J. L. BELL is a Massachusetts writer who specializes in (among other things) the start of the American Revolution in and around Boston. He is particularly interested in the experiences of children in 1765-75. He has published scholarly papers and popular articles for both children and adults. He was consultant for an episode of History Detectives, and contributed to a display at Minute Man National Historic Park.

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Saturday, March 17, 2007

St. Patrick's Day in Boston, 1769

In Suffolk County, the 17th of March is Evacuation Day, commemorating the departure of the British army from Boston in 1776. By coincidence, the same date has long been St. Patrick’s Day. So the provincial society that viewed most Irish with suspicion and contempt has ended up producing a legal holiday when people celebrate Irish culture. Ain’t America wonderful?

I looked through my files for any references to St. Patrick’s Day from the Revolutionary period, and found one—of a sort. It appeared in the “Journal of the Times,” a series of newspaper essays sent out by Boston’s Whigs to printers in other American towns after the army first arrived in late 1768. Those articles reported on conflicts between the British military and the locals, always favoring the latter.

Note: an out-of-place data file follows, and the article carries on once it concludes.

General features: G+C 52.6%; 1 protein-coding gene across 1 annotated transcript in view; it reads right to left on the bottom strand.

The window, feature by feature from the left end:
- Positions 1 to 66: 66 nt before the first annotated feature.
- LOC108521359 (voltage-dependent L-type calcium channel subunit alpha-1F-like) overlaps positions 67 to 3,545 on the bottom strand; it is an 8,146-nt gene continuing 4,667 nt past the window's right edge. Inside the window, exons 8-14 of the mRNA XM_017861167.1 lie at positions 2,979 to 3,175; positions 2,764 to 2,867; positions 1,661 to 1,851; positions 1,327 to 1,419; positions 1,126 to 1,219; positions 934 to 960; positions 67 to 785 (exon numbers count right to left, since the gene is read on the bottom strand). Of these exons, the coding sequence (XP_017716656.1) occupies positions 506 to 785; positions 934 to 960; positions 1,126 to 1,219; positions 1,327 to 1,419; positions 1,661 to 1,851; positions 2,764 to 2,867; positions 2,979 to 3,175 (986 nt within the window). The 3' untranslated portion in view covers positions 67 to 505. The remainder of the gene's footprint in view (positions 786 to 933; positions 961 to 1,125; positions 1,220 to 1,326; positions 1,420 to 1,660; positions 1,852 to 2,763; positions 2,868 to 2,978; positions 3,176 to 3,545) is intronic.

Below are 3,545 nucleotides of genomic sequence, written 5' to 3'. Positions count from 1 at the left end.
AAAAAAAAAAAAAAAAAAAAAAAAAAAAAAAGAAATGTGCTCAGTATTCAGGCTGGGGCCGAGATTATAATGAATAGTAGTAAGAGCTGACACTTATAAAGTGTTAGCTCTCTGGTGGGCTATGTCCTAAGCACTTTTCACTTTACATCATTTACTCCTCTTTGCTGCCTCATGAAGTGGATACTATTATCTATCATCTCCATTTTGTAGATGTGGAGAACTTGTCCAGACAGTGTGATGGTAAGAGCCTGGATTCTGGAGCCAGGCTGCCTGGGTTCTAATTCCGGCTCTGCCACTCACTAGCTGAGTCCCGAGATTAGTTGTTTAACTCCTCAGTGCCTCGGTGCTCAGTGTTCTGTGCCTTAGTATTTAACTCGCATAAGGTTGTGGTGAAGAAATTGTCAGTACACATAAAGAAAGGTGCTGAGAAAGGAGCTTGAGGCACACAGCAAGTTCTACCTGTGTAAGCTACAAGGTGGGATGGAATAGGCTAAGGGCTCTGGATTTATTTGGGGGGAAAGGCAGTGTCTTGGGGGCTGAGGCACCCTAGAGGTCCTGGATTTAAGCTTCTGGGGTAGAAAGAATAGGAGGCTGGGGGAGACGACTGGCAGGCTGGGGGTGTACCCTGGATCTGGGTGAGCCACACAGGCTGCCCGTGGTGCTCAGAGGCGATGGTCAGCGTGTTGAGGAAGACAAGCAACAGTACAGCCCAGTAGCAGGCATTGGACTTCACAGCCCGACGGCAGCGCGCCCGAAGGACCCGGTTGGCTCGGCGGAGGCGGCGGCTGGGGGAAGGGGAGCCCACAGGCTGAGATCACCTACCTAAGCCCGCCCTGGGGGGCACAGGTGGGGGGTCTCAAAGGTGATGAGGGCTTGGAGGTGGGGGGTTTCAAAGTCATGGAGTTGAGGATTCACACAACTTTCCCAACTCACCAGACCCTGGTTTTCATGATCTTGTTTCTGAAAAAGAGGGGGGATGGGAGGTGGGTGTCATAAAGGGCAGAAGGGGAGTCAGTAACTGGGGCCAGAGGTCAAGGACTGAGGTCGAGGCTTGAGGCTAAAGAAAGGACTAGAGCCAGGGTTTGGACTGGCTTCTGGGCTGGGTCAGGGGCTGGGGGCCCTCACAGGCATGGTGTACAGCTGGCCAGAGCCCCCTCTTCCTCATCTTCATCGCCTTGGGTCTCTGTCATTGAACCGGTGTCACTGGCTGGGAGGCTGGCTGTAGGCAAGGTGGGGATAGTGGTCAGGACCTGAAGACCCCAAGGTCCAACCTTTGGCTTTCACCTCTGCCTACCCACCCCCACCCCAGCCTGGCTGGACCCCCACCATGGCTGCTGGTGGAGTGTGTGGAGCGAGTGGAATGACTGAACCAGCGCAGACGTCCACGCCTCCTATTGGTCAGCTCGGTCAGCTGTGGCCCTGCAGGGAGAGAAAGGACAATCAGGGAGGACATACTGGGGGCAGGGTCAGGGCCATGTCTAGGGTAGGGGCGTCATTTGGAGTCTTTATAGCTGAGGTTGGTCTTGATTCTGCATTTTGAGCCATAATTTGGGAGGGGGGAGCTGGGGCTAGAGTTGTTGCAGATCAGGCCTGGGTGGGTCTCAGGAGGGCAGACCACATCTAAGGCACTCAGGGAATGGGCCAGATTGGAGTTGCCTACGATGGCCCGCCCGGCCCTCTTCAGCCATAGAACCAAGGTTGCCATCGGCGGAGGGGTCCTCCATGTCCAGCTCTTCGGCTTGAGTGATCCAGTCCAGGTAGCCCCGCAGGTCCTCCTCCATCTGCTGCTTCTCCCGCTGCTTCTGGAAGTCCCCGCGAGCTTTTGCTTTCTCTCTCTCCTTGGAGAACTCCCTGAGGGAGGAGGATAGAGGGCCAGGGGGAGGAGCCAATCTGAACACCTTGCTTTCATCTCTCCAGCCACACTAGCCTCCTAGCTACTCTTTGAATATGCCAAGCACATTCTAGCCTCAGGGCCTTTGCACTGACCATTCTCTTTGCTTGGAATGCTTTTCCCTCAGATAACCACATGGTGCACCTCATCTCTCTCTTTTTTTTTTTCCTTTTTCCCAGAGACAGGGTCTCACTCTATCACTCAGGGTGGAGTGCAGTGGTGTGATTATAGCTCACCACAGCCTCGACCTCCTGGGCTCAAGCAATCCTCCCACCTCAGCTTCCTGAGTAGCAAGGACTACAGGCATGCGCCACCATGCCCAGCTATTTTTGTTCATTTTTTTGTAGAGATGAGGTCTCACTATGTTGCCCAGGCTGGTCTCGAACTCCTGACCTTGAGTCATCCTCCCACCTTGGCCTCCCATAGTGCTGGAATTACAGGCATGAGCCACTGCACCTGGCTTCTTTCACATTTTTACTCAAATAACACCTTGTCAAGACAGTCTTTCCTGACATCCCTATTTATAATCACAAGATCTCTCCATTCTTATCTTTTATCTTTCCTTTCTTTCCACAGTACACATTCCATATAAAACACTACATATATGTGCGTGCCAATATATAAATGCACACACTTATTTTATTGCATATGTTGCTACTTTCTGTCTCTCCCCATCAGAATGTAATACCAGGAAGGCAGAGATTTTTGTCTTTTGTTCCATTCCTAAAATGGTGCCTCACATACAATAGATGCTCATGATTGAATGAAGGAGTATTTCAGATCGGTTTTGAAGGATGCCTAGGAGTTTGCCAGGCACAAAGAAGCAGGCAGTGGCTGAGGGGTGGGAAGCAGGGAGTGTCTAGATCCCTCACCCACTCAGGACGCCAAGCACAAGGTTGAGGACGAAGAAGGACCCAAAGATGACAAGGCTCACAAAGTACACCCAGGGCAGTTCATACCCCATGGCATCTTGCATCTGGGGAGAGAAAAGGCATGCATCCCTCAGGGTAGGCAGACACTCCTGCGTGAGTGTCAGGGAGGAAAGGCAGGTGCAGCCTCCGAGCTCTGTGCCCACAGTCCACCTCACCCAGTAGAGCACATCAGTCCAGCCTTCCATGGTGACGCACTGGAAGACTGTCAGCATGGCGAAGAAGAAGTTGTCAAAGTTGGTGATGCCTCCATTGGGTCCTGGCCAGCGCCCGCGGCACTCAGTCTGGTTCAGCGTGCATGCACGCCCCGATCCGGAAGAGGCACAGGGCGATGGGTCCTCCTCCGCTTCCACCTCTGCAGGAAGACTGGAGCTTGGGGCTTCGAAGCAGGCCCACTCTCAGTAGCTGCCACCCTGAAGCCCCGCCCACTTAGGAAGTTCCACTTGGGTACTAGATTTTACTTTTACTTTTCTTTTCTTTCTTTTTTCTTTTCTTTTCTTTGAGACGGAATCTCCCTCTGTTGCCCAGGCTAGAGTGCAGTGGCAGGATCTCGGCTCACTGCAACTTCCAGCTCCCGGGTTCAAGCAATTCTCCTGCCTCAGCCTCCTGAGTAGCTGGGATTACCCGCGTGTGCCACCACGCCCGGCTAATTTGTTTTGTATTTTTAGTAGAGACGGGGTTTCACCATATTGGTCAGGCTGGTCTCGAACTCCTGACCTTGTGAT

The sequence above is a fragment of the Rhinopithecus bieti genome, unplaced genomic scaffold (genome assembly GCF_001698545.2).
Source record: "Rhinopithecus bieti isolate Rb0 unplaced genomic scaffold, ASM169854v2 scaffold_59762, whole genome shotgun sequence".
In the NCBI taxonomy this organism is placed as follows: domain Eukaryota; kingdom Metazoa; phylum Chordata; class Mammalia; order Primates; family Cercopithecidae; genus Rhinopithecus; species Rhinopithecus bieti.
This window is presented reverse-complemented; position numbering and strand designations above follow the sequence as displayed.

The “Journal” dispatch for 20 Mar 1769 said:

Saturday last [i.e., 18 March] being the anniversary of the repeal of the Stamp Act, the same was noticed as has been usual. The British flag was displayed on Liberty Tree, and at noon a number of gentlemen met in the hall under the same [see above], and the greatest order and decorum observed by the company.

The confinement of the soldiery to their barracks upon Saturday, together with a wicked report, which was spread among them by our enemies, that the Sons of Liberty had intended, to expose the effigy of St. Patrick, upon the Tree of Liberty, on said day, so provoked our military, that numbers of the three companies, quartering at Murray’s sugar-house [rented out by magistrate James Murray, but actually owned by his sister Elizabeth Smith], determined to sally forth that night, and cut down the Tree of Liberty;

accordingly, just before 11 o’clock the signal was given by firing a gun, as was intended, over the guard house, when by carelessness they fired a brace of balls [i.e., two musket balls] through the same, but happily hurt no one; immediately thereupon every man was out with his arms complete; and also axes and saws, to demolish the Tree of Liberty;

one soldier in his freak, fired a ball from one room to another, and shot the tail of a sergeant’s shirt off, but did no other damage: The officers were immediately alarmed, and by their intreaties and promise of pardon; the soldiery returned to their barracks, and remained quiet through the night.
How much of this happened exactly this way? Though the “Journal” insists that the rumor about the effigy of St. Patrick was spread by provocateurs, Bostonians did parade with anti-Catholic effigies on Pope Night, and they did complain about how many of the soldiers were Irish Catholics.

As for the uproar in the guard house, I wouldn’t be surprised if the soldiers did get rowdy because of the holiday, their confinement, and the hostility of the town. But it would be characteristic of the Whigs to blame all the disturbance on a conspiracy aimed at their symbol of liberty.

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